Over 600 million people in Bangladesh, Pakistan, and India are infected with the tuberculosis bacterium Mycobacterium tuberculosis. Each year, at least three million people reach the potentially deadly staged called active TB. The disease is still treatable at this stage with antibiotics, but traditional tests miss more than one out of three active cases. An average of 400,000 people die from the disease in South Asia every year.
For the first time, thanks to a new strategy developed at University of California, Davis (UC Davis) Health System, the disease can be effectively detected in children. Over 20,000 people in Pakistan will now be tested for the dangerous stage using the scientific breakthrough.
In traditional screening, a laboratory worker must identify the bacterium in a sputum sample observed under a microscope. Unfortunately, this test rarely picks up more than 50 percent of active cases of lung TB. The new TB screening looks for antibodies in the blood that are found only when a person is fighting off active TB. This new test is expected to detect 80 percent of active cases.
Another advantage to the new strategy is the speed of the screening. While the sputum microscopy test requires three sputum samples collected over a three-day period, the new test requires only a few drops of a blood sample and results are provided in two hours. According to researchers, because it takes such little time, millions more people can be screened worldwide per year.
An additional limitation of conventional screening comes from the very use of sputum samples. Children often have trouble providing a sputum sample, and are often missed in TB screening. TB can also be inactive in the lungs but active in other organs and tissues, cases that are missed by sputum screening. These two undetectable groups account for over 20 percent of all active TB cases.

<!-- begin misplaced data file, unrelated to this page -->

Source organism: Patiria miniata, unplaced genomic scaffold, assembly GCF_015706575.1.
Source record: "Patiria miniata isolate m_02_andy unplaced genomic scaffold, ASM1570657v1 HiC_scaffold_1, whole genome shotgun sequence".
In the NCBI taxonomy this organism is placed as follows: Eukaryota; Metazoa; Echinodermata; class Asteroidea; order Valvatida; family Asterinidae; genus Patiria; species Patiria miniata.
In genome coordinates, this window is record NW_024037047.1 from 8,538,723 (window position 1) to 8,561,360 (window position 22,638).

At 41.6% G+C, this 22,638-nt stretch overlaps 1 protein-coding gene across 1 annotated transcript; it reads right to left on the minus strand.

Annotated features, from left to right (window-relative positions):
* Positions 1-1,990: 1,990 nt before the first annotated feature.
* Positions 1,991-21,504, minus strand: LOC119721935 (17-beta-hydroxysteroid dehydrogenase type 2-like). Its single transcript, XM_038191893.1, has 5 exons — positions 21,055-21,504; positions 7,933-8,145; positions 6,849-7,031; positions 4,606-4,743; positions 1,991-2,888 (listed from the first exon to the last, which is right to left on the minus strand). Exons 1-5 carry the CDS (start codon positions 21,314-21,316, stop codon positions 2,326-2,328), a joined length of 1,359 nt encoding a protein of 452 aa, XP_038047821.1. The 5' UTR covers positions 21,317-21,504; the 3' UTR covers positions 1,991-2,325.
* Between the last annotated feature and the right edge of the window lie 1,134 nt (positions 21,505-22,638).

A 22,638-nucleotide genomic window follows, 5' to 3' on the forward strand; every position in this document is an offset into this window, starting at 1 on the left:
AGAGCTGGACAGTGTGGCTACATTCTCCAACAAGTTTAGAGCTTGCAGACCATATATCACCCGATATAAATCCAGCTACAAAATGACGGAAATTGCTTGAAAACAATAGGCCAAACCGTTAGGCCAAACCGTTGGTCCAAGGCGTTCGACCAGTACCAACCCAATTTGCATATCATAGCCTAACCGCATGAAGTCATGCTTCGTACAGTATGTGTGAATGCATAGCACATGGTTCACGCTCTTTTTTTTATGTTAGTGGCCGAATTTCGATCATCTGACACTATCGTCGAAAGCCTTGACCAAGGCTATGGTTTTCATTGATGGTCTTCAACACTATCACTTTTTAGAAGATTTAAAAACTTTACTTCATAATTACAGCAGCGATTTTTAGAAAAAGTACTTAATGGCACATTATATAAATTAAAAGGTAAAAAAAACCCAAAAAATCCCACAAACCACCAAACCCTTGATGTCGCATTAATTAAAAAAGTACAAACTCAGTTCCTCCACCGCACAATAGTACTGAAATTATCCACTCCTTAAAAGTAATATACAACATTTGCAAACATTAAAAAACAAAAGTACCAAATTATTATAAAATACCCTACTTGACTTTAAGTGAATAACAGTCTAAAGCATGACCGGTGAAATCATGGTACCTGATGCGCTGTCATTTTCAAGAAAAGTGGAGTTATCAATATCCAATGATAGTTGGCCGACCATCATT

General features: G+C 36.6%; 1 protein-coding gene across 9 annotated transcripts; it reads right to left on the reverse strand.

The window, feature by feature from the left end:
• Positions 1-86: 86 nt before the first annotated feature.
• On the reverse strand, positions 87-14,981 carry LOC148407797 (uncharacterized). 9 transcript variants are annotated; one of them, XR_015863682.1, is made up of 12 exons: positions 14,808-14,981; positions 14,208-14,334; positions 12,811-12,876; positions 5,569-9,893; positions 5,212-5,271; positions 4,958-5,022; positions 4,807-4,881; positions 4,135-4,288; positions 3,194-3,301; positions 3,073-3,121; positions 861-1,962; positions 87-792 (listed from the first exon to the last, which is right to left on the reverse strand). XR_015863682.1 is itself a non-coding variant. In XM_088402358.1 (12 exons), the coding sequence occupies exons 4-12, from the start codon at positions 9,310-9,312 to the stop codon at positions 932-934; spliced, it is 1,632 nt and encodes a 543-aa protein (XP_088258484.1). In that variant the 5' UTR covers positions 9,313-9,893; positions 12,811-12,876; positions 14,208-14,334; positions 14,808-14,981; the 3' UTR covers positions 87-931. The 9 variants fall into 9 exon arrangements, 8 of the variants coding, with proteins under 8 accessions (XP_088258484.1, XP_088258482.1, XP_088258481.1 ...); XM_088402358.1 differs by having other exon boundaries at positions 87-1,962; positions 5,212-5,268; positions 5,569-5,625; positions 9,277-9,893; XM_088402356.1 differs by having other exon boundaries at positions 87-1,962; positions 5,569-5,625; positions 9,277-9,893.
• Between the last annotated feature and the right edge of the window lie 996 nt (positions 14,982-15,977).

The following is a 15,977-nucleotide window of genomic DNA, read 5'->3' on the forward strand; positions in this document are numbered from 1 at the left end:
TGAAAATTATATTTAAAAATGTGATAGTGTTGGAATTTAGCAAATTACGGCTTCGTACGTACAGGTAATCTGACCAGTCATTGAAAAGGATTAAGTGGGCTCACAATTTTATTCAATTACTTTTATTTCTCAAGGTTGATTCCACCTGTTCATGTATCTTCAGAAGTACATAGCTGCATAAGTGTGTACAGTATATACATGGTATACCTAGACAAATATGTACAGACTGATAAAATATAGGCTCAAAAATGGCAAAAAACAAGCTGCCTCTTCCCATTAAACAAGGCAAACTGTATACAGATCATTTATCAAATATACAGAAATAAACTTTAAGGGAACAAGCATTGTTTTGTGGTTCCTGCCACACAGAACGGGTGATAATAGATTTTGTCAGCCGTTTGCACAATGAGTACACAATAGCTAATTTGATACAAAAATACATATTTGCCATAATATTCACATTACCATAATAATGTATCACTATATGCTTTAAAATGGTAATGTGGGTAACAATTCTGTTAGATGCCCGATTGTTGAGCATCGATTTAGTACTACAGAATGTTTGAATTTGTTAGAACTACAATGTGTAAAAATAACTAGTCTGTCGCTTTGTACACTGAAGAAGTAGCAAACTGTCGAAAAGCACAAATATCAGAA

The new strategy is based on an FDA-approved diagnostic instrument and was developed by UC Davis Medical Center scientists along with colleagues in Pakistan. Preliminary trials were funded by the U.S. Agency for International Development (USAID), and were reported in the journal Clinical and Vaccine Immunology. USAID and the World Health Organization (WHO) fund today’s large-scale research. An additional grant was awarded in July 2013 from the U.S. State Department and USAID, which will focus on developing and commercializing the TB test in partnership with the Forman Christian College in Pakistan.
“The fast turn-around time of the new antibody diagnostic test, in combination with high number of patients who can be tested, should enable millions of more TB patients to be screened,” said Imran Khan, assistant professor in the Department of Pathology and Laboratory Medicine, and Center for Comparative Medicine at the UC David Medical Center. “As a result, effective treatment can be provided in a more timely fashion to reduce the spread of this deadly disease.”
– Ali Warlich